Campaign Finance Reform Would Help Nonprofits
As we discussed in our previous post, there are a number of ways that nonprofits can successfully fundraise during election season. While campaign solicitations inundate emails and people everywhere tire of institutional messaging, nonprofits can still artfully reach their target demographics, raising the money they need to succeed.
But let’s do a thought experiment – what if the competition from political campaigns didn’t exist? What if the more than $1 billion that campaigns and third-party Super PACs have collectively raised so far for election 2016 didn’t go toward 16 months-worth of mudslinging campaign ads, and was instead allocated for other purposes – say, for gifts to charitable organizations?
The U.S. presidential election cycle is unique in the world, where many nations have publicly funded campaigns that do not require enormous fundraising efforts in order for candidates and/or parties to run competitive campaigns. In Britain, nation-wide general elections last three weeks. During the last one, the two primary British parties – Labour and the Tories – collectively spent £25 million, or $37 million. This is a dramatically lower figure than what we see in U.S. general elections, where candidates, parties, and Super PACs have already spent 27 times that amount. And we’re not even to the general election yet!
In the United States, high profile figures across the spectrum have discussed the merits of campaign finance reform. From reining in the influence of dark money to democratizing the level of financial support that average citizens can offer to campaigns, there are a lot of benefits to discuss.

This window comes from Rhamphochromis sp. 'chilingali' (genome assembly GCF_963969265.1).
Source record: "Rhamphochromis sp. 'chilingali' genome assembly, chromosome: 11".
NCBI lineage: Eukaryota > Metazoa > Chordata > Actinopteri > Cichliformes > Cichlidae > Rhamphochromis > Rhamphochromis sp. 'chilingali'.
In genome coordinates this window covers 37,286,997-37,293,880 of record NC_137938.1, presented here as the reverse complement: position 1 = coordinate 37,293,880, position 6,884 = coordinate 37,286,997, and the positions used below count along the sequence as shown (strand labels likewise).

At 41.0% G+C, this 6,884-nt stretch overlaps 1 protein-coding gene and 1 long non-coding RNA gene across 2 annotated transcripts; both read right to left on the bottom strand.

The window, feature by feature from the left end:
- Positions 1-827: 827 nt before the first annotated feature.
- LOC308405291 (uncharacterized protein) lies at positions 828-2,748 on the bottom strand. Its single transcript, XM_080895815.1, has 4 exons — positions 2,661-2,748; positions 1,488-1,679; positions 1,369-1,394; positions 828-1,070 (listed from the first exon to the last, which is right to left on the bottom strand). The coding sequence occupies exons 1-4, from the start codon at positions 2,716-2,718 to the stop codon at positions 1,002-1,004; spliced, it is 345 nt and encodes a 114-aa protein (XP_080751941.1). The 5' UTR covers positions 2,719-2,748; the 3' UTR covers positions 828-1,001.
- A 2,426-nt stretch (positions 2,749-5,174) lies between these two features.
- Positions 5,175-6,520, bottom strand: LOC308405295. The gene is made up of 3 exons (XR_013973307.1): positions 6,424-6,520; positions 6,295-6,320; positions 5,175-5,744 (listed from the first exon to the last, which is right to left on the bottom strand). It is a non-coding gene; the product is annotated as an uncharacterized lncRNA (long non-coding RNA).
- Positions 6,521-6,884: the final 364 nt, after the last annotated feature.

Another big-time benefit? Freeing up money for charitable causes.
Not only do political campaigns distract the public from all the ways that donors can make a difference right now by supporting nonprofits fighting important battles, but it saps available philanthropic dollars by cornering the public’s resources set aside for making donations. With well over $1 billion already poured into election war chests, campaigns and third-party organizations are spending immense sums of money on trying to influence people, when that same money could be used by nonprofits to immediately help people or in some way improve the lives of the U.S. public.
There is certainly a lot at stake in elections, and it would be disingenuous to imply that all politicians raising money and angling for public support aren’t genuinely interested in the Social Good. But, looking out at the world, there are cheaper alternatives, and by pursuing one we as a country we can augment the resource pool for the 1.5 million nonprofits operating inside the United States. The media industry may lose its sports spectacle-esque cash cow, but nonprofit pros would be better equipped to follow through on their important missions.